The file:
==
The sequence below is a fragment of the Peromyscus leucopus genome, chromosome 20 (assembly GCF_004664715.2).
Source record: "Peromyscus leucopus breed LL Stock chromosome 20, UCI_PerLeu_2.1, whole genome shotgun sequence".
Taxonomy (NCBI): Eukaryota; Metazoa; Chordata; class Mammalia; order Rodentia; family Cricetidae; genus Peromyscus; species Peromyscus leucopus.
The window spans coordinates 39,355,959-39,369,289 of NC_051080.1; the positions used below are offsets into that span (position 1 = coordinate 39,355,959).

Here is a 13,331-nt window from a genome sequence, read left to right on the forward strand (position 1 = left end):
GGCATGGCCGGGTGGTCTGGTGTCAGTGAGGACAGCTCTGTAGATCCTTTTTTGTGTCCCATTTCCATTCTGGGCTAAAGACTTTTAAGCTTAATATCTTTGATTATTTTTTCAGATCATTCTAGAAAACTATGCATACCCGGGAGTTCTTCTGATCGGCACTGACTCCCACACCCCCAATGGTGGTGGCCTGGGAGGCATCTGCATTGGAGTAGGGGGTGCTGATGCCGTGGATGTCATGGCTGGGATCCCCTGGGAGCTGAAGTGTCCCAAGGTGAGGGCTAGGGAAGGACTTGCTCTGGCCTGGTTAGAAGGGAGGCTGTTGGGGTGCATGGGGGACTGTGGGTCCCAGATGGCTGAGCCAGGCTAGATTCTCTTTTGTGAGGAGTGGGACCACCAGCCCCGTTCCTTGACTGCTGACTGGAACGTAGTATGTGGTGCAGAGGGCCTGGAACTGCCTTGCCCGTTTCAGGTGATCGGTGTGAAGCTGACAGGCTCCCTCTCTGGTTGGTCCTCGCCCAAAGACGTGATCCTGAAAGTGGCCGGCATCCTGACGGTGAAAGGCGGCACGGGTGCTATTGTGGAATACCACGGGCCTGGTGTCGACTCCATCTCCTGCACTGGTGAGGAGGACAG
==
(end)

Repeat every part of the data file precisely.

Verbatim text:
The sequence below is a fragment of the Peromyscus leucopus genome, chromosome 20 (assembly GCF_004664715.2).
Source record: "Peromyscus leucopus breed LL Stock chromosome 20, UCI_PerLeu_2.1, whole genome shotgun sequence".
Taxonomy (NCBI): Eukaryota; Metazoa; Chordata; class Mammalia; order Rodentia; family Cricetidae; genus Peromyscus; species Peromyscus leucopus.
The window spans coordinates 39,355,959-39,369,289 of NC_051080.1; the positions used below are offsets into that span (position 1 = coordinate 39,355,959).

Here is a 13,331-nt window from a genome sequence, read left to right on the forward strand (position 1 = left end):
GGCATGGCCGGGTGGTCTGGTGTCAGTGAGGACAGCTCTGTAGATCCTTTTTTGTGTCCCATTTCCATTCTGGGCTAAAGACTTTTAAGCTTAATATCTTTGATTATTTTTTCAGATCATTCTAGAAAACTATGCATACCCGGGAGTTCTTCTGATCGGCACTGACTCCCACACCCCCAATGGTGGTGGCCTGGGAGGCATCTGCATTGGAGTAGGGGGTGCTGATGCCGTGGATGTCATGGCTGGGATCCCCTGGGAGCTGAAGTGTCCCAAGGTGAGGGCTAGGGAAGGACTTGCTCTGGCCTGGTTAGAAGGGAGGCTGTTGGGGTGCATGGGGGACTGTGGGTCCCAGATGGCTGAGCCAGGCTAGATTCTCTTTTGTGAGGAGTGGGACCACCAGCCCCGTTCCTTGACTGCTGACTGGAACGTAGTATGTGGTGCAGAGGGCCTGGAACTGCCTTGCCCGTTTCAGGTGATCGGTGTGAAGCTGACAGGCTCCCTCTCTGGTTGGTCCTCGCCCAAAGACGTGATCCTGAAAGTGGCCGGCATCCTGACGGTGAAAGGCGGCACGGGTGCTATTGTGGAATACCACGGGCCTGGTGTCGACTCCATCTCCTGCACTGGTGAGGAGGACAG